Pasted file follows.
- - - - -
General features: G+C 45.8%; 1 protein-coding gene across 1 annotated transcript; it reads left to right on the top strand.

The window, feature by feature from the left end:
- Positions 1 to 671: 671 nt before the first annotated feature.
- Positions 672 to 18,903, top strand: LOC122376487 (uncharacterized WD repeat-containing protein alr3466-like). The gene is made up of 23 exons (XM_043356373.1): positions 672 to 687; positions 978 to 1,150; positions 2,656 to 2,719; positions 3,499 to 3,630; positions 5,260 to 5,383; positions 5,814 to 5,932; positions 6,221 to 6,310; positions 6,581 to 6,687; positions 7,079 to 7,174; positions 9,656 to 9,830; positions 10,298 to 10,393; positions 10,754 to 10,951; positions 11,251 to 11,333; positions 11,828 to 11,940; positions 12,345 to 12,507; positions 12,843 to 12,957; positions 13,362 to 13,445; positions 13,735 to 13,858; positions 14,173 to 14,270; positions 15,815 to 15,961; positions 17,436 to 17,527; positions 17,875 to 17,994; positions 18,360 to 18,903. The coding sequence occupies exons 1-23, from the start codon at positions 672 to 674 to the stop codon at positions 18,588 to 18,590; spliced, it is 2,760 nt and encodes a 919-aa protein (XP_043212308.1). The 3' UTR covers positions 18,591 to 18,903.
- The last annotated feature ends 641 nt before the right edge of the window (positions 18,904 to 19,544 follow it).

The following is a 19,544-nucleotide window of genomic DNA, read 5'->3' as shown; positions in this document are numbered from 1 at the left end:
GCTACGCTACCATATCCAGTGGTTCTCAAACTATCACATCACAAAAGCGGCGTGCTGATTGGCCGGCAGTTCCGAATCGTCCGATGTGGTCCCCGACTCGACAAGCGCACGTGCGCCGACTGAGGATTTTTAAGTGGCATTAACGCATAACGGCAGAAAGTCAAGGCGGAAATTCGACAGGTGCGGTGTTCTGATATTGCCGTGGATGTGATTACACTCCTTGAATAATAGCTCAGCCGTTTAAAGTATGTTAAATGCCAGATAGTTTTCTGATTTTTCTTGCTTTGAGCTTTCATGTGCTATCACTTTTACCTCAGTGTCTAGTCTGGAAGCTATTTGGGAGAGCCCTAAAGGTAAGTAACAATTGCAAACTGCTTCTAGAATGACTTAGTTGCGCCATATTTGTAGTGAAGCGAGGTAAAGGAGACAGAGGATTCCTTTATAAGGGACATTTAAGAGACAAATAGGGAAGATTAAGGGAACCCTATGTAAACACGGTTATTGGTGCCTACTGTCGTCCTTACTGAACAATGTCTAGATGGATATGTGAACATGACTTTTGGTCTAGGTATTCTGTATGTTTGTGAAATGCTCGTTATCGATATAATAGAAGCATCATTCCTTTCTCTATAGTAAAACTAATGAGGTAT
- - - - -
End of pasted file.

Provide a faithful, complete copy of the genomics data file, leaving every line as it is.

General features: G+C 45.8%; 1 protein-coding gene across 1 annotated transcript; it reads left to right on the top strand.

The window, feature by feature from the left end:
- Positions 1 to 671: 671 nt before the first annotated feature.
- Positions 672 to 18,903, top strand: LOC122376487 (uncharacterized WD repeat-containing protein alr3466-like). The gene is made up of 23 exons (XM_043356373.1): positions 672 to 687; positions 978 to 1,150; positions 2,656 to 2,719; positions 3,499 to 3,630; positions 5,260 to 5,383; positions 5,814 to 5,932; positions 6,221 to 6,310; positions 6,581 to 6,687; positions 7,079 to 7,174; positions 9,656 to 9,830; positions 10,298 to 10,393; positions 10,754 to 10,951; positions 11,251 to 11,333; positions 11,828 to 11,940; positions 12,345 to 12,507; positions 12,843 to 12,957; positions 13,362 to 13,445; positions 13,735 to 13,858; positions 14,173 to 14,270; positions 15,815 to 15,961; positions 17,436 to 17,527; positions 17,875 to 17,994; positions 18,360 to 18,903. The coding sequence occupies exons 1-23, from the start codon at positions 672 to 674 to the stop codon at positions 18,588 to 18,590; spliced, it is 2,760 nt and encodes a 919-aa protein (XP_043212308.1). The 3' UTR covers positions 18,591 to 18,903.
- The last annotated feature ends 641 nt before the right edge of the window (positions 18,904 to 19,544 follow it).

The following is a 19,544-nucleotide window of genomic DNA, read 5'->3' as shown; positions in this document are numbered from 1 at the left end:
GCTACGCTACCATATCCAGTGGTTCTCAAACTATCACATCACAAAAGCGGCGTGCTGATTGGCCGGCAGTTCCGAATCGTCCGATGTGGTCCCCGACTCGACAAGCGCACGTGCGCCGACTGAGGATTTTTAAGTGGCATTAACGCATAACGGCAGAAAGTCAAGGCGGAAATTCGACAGGTGCGGTGTTCTGATATTGCCGTGGATGTGATTACACTCCTTGAATAATAGCTCAGCCGTTTAAAGTATGTTAAATGCCAGATAGTTTTCTGATTTTTCTTGCTTTGAGCTTTCATGTGCTATCACTTTTACCTCAGTGTCTAGTCTGGAAGCTATTTGGGAGAGCCCTAAAGGTAAGTAACAATTGCAAACTGCTTCTAGAATGACTTAGTTGCGCCATATTTGTAGTGAAGCGAGGTAAAGGAGACAGAGGATTCCTTTATAAGGGACATTTAAGAGACAAATAGGGAAGATTAAGGGAACCCTATGTAAACACGGTTATTGGTGCCTACTGTCGTCCTTACTGAACAATGTCTAGATGGATATGTGAACATGACTTTTGGTCTAGGTATTCTGTATGTTTGTGAAATGCTCGTTATCGATATAATAGAAGCATCATTCCTTTCTCTATAGTAAAACTAATGAGGTAT